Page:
Nigeria Suicide Prevention Advocacy Working Group

Nigeria has taken a significant step towards decriminalisation

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5 min

Nigeria, one of three focus countries in LifeLine International’s campaign Decriminalise Suicide Worldwide, has taken a significant step toward decriminalisation with the first meeting of the recently formed Nigeria Suicide Advocacy Working Group.  The Group brings together over 70 organisations, experts, activists and individuals determined to address the rising suicide rates in Nigeria with compassionate care in place of the threat of punishment.

Convening the Group, LifeLine International’s African Representative, Prof Taiwo Lateef Sheikh said the major barrier to suicide prevention in Nigeria is the law that criminalises attempted suicide.  The group heard about the current status of the law from leading lawyer M. T Mohammed Esq, as well as routes to change the law from Professor Cheluchi Onyemelukwe, Executive Director of the Centre for Health, Ethics, Law and Development.

The Group is calling for changes to all Federal and State laws in Nigeria that criminalise suicide.  The meeting concluded with a road map to support the passage of a comprehensive and integrated “National Suicide Prevention Bill” that will among others decriminalize suicide attempts in the National Assembly.

“It is critical that we move the discussion about suicide and its prevention to one which is evidenced-based – and away from emotional reactions that is often rooted in religious and cultural opposition. That is how we can address stigma; this is how we can say – it’s ok to ask for help.  The Advocacy Group lets us do this, bringing a broader base to support Government’s positive policy changes,” Prof Sheikh said.

The meeting garnered important media coverage in the, the Vanguard as well as several news media including and

Nigeria has an estimated 15,000 annual deaths from suicide, or 6.9 per 100,000 as reported by the World Health Organisation.  However, where suicide remains a crime, these numbers are likely to be widely under-reported, masking the potential scale of the crisis.  Added to this this, for every death it is estimated there are at least 20 attempts meaning some 300,000 Nigerians, in suicidal distress, face the agonising question of asking for help with added threat of the risk of punishment or gaol.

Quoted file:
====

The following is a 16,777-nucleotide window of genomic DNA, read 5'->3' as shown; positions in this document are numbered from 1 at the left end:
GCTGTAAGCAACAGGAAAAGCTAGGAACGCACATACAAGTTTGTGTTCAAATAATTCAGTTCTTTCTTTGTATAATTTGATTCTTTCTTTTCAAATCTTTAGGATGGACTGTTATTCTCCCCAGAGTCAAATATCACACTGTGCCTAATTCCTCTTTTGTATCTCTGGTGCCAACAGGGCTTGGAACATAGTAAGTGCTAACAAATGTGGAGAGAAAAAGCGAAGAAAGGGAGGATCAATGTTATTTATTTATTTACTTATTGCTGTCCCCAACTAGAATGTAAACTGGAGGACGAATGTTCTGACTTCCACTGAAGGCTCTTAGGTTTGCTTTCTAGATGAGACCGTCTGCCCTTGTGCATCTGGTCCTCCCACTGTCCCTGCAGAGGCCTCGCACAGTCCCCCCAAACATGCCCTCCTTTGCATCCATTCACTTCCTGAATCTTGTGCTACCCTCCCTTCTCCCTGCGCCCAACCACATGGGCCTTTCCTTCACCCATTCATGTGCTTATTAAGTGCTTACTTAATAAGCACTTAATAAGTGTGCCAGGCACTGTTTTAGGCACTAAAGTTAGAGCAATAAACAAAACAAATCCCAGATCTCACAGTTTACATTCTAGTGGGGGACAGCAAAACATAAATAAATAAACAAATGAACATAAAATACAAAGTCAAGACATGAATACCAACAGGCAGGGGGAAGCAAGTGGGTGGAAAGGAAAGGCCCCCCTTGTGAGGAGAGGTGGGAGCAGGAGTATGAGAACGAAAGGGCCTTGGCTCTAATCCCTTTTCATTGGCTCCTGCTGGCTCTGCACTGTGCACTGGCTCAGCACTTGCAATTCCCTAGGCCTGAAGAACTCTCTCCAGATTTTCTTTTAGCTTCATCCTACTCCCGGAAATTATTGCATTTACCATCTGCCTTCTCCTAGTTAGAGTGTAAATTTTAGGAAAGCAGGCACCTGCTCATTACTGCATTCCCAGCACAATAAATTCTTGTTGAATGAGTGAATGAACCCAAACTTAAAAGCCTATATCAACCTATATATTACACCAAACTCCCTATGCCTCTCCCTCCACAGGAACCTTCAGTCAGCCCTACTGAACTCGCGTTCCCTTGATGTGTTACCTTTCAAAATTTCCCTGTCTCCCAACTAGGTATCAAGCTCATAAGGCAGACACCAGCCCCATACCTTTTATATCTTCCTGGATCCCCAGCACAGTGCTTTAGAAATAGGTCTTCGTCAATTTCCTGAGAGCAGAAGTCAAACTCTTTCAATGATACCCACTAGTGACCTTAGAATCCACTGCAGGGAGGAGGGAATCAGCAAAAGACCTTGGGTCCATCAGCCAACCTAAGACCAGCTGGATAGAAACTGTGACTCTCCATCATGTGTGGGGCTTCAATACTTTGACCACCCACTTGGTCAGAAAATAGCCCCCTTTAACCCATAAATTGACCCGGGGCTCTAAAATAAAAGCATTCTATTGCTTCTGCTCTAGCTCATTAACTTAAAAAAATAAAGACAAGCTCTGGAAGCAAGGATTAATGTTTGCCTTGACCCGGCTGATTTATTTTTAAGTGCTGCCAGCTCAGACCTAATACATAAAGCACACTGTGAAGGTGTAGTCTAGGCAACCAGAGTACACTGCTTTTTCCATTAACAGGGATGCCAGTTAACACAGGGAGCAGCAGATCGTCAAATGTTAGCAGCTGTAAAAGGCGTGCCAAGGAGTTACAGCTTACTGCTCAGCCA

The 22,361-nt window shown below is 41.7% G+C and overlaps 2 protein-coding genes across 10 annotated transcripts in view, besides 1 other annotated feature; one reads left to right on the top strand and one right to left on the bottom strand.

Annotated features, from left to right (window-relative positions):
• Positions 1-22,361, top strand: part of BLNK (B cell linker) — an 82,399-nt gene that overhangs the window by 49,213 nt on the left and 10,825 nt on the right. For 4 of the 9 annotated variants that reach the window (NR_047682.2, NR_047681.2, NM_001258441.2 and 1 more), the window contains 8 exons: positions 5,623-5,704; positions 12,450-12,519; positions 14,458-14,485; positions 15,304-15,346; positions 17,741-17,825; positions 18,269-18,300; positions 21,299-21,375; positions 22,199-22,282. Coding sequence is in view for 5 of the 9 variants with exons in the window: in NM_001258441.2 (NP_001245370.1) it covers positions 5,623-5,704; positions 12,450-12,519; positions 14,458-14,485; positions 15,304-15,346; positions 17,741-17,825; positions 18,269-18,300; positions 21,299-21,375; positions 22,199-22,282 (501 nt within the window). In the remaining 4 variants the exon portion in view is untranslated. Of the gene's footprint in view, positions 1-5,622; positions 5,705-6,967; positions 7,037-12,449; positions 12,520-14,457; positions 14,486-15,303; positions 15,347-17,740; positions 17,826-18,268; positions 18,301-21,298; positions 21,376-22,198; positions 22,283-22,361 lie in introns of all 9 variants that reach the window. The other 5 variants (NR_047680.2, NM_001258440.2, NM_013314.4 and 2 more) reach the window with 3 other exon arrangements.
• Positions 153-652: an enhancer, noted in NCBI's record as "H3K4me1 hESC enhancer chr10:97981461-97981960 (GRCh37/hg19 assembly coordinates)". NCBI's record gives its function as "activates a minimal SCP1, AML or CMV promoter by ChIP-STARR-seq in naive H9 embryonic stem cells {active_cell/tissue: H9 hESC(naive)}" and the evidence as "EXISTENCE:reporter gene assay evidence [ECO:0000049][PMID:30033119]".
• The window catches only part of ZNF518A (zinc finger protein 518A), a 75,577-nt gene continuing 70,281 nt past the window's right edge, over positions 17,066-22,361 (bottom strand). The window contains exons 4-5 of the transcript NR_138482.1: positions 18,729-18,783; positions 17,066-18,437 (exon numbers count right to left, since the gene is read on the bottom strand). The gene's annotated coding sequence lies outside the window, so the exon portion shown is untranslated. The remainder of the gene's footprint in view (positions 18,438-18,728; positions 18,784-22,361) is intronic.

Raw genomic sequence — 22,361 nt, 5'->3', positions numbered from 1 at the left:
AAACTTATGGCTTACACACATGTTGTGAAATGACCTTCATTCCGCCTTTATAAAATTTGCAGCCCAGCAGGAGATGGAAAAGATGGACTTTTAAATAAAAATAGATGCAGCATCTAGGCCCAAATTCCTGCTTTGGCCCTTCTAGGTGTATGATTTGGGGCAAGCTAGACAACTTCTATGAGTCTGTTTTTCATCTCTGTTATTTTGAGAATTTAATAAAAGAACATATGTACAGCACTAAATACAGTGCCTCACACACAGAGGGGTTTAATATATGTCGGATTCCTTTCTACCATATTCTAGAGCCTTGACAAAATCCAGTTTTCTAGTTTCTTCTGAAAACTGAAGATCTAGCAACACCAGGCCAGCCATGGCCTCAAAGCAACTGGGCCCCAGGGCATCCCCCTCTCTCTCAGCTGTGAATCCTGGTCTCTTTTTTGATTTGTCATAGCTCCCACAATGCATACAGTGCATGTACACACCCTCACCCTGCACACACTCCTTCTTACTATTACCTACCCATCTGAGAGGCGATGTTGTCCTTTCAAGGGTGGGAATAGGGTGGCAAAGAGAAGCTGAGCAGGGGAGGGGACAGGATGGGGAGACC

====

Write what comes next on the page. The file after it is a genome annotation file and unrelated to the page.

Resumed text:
On the policy front, Nigeria is taking important steps forward – launching in October 2023 its National Suicide Prevention Strategic Framework and Revised National Mental Health Policy.  Both policies call for decriminalisation, recognising the critical role this change will enable in shifting for the focus from punishment to care for people in critical distress.   In addition, the 64th National Council on Health adopted the National Suicide Prevention Framework, committing the 36 States of the Federation to its implementation – including decriminalisation.  

Engaging national civil society, from experts to activists, in advocacy around suicide prevention, assists the passage of legislation to decriminalise suicide to happen in the most constructive way possible – and this is a case in point in Nigeria.  LifeLine International supports this locally initiated action with connections, learnings, policy and other resources together with case studies and shared experiences from other campaigns.  

Nigeria, together with Kenya and Malawi are the three countries that are a specific focus of Decriminalise Suicide Worldwide, an international campaign powered by LifeLine International aiming to change all laws that criminalise suicide across the 52 countries were suicide is either a crime, or its legal status unclear, inhibiting help seeking and entrenching stigma.

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